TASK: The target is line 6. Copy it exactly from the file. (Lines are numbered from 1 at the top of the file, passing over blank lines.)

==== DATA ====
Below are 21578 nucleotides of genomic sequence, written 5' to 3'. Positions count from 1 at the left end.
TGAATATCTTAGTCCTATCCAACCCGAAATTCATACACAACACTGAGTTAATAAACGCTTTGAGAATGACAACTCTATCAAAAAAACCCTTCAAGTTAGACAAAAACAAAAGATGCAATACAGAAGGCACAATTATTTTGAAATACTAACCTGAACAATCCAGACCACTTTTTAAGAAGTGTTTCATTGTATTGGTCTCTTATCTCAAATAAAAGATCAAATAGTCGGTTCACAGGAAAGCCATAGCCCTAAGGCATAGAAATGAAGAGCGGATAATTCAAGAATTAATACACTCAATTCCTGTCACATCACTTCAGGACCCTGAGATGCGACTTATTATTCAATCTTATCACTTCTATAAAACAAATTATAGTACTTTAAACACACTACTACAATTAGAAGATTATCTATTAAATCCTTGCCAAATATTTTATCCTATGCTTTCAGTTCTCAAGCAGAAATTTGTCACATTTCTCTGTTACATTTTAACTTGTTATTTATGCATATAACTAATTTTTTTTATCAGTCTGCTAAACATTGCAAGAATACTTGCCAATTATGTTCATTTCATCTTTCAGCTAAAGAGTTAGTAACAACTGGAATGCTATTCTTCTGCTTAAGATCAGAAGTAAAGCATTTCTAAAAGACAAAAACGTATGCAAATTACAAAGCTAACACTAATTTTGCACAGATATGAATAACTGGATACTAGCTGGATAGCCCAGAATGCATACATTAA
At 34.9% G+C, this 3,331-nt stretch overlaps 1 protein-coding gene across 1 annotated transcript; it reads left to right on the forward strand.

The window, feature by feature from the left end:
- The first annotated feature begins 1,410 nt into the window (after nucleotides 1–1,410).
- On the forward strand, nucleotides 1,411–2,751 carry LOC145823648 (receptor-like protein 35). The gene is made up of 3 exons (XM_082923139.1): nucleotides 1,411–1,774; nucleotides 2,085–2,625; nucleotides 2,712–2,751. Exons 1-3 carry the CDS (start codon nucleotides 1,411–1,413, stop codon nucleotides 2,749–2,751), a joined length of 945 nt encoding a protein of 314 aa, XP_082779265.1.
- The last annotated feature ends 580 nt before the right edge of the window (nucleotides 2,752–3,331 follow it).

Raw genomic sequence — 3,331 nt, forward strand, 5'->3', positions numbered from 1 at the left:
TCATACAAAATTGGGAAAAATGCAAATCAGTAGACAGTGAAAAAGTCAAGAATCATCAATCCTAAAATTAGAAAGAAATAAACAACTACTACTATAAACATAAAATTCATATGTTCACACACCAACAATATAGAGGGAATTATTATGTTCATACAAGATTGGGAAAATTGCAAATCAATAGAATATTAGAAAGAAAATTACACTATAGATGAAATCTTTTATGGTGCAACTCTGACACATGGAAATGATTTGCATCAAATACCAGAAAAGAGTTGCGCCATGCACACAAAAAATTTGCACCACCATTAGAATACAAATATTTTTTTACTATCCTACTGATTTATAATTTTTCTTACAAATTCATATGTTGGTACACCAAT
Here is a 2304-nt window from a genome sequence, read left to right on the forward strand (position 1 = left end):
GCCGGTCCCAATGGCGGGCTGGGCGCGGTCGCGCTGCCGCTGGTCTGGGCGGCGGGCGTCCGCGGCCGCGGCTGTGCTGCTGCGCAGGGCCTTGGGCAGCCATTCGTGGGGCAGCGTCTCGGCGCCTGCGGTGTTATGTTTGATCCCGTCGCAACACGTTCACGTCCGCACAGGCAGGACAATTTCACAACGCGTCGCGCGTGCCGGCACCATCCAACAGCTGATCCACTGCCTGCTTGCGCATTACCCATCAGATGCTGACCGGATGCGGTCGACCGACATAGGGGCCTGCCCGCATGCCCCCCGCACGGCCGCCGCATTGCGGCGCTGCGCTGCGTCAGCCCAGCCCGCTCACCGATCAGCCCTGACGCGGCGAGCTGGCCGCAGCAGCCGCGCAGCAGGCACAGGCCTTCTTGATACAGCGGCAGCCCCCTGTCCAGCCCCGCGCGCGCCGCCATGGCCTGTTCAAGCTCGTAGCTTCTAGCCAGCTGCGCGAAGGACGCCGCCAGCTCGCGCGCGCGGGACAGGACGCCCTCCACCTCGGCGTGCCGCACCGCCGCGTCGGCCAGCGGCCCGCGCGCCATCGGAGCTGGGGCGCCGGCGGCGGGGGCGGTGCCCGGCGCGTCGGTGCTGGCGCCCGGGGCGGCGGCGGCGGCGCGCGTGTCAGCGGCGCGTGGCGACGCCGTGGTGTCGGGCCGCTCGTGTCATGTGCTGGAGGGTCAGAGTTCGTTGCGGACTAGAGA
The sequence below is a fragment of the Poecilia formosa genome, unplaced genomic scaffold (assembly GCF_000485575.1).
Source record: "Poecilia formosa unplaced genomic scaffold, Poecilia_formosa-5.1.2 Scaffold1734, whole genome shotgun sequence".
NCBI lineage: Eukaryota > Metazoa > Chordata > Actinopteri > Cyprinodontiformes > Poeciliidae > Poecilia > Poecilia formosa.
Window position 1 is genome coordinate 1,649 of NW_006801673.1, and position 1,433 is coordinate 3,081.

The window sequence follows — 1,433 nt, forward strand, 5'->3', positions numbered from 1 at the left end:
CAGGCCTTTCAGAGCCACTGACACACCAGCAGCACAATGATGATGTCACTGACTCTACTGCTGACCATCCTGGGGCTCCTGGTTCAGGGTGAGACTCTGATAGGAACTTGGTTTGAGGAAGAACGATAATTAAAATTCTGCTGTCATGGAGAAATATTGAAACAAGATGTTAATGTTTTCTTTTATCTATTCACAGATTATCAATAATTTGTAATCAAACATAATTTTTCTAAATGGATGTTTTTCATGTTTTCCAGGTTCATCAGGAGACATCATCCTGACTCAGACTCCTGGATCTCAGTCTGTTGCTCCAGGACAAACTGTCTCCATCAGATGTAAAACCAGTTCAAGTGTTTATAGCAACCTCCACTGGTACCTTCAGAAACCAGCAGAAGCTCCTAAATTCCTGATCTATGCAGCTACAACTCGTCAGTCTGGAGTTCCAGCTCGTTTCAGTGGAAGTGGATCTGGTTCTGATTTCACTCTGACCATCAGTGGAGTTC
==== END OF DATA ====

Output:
- On the forward strand, nucleotides 1,411–2,751 carry LOC145823648 (receptor-like protein 35). The gene is made up of 3 exons (XM_082923139.1): nucleotides 1,411–1,774; nucleotides 2,085–2,625; nucleotides 2,712–2,751. Exons 1-3 carry the CDS (start codon nucleotides 1,411–1,413, stop codon nucleotides 2,749–2,751), a joined length of 945 nt encoding a protein of 314 aa, XP_082779265.1.